As Clare Bechtold, an 83-year-old resident at Judson Park, points out: “If you don’t use your brain, you’ll lose it.”
Her efforts to use her “gray matter,” as she likes to call it, involve attending classes that Judson hosts through its Laura and Alvin Siegal Lifelong Learning Program, which brings Case Western Reserve University classes to the Judson campus.
She takes advantage of outings to the Cleveland Botanical Garden, Cleveland
Metroparks Zoo and Greater Cleveland Aquarium.
“All of these things are wonderful,” she says. “It gets you out of your own head.”
Right now, Bechtold is fascinated by the Panama Canal.
She’s been there before, but never delved into its complex history until she took a CWRU course at Judson on the topic.
“We are learning all of those things,” she says, fascinated with the information.
During one of the Conversations in the Park speaker series at Judson, Bechtold took in a talk about Islam across the globe. She’s also watched the Cleveland Museum of Art’s curator of medieval art show pottery and artwork from this early era.
“She had us at hello!” Bechtold says.
It’s all about learning new things and maintaining a healthy curiosity, and that is what has made life so rich during Bechtold’s retirement.
“I just keep as active as I can,” she says.
Bechtold worked until 70 as a data manager for cancer trials, then she continued another five years as a cyber contractor.
“As long as the gray matter is still working, I just keep going,” she says.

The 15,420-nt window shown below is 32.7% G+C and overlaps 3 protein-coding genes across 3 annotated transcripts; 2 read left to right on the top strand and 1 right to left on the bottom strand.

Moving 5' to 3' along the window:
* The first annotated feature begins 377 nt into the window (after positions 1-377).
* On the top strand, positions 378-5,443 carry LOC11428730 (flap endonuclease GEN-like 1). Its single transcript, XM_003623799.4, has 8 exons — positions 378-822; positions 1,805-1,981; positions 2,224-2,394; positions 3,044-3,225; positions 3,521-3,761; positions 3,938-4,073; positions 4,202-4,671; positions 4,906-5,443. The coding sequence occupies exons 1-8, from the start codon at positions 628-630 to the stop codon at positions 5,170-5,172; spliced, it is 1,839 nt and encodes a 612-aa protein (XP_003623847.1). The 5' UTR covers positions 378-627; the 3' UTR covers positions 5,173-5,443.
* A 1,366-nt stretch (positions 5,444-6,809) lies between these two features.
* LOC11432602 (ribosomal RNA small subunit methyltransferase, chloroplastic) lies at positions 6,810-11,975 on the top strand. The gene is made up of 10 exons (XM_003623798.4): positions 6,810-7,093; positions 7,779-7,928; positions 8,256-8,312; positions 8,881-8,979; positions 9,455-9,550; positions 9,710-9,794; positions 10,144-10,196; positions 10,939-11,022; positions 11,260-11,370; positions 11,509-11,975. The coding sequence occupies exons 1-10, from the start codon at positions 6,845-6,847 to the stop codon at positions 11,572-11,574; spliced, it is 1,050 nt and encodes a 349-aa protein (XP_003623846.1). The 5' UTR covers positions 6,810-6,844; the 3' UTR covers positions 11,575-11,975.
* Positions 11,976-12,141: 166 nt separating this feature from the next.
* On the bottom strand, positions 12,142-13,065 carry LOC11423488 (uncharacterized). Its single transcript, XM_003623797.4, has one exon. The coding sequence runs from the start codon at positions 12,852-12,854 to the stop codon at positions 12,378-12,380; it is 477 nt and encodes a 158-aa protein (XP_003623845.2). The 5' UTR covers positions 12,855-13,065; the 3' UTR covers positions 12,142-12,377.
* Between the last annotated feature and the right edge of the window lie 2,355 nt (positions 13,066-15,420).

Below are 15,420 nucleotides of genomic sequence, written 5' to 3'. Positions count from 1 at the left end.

Now, she’s well past retirement and still living her best life.
Kulczycki notes that with the wide range of people who move into retirement communities, it’s important that they can explore a variety of things that they might have enjoyed in the past, while tapping into activities they’ve never tried before.
“We try to provide programs that focus on community and physical health along with the mental, spiritual, social and psycho-social well-being,” she says.
You don’t have to be a Judson member to enjoy programming like the CWRU classes through Judson though.
“It’s a public venue and people are welcome to come from anywhere,” Bechtold says, noting that Judson is a CWRU class location. It hosts one 8-week class during the fall, winter and spring.
At Altenheim Senior Living in Strongsville, “Spark of Creativity” week involved a large-group art project that was featured in the resident art show and wine & cheese night.
Also on the calendar: an annual clambake and fall fashion show. The list goes on.
“Staying physically active as you age offers a variety of health benefits,” says Kim Schulz, resident director at Altenheim Senior Living’s Shurmer Place. “But the connections you make with others, and the relationships you build and maintain, also have a major impact on overall wellness. It gives you a sense of purpose and belonging.”
A retirement living facility’s activity department makes sure there’s never a dull moment — and always something new to try.
Altenheim also offers bus trips to local restaurants such as Bistro 130, Macaron Tea Room and Jo Jo Carloni’s Italian Restaurant & Pizzeria, cultural institutions such as the Cleveland Museum of Art, Playhouse Square and Trinity Cathedral Concerts, and shopping centers.
“In this community environment, we encourage people to do things they never would have had the opportunity or time to do while at home,” Schulz says.
Resident Lois White can attest to that.
“Every day, I look at the calendar and see what I want to do that day,” she says. “Whatever I join, I’m active in it. The driver here knows, whatever it is, I’ll go!”
White, 90, who has lived alone since her husband passed, likes to play blackjack, so she always signs up to join the casino trips.
“Sometimes we go downtown to the Jack [Cleveland Casino], and I like that because of the tables,” White says, noting that they sometimes travel to MGM Northfield Park in Northfield.
“They only have slots,” she quips, but she enjoys the trips and the good company. “I like to go out.”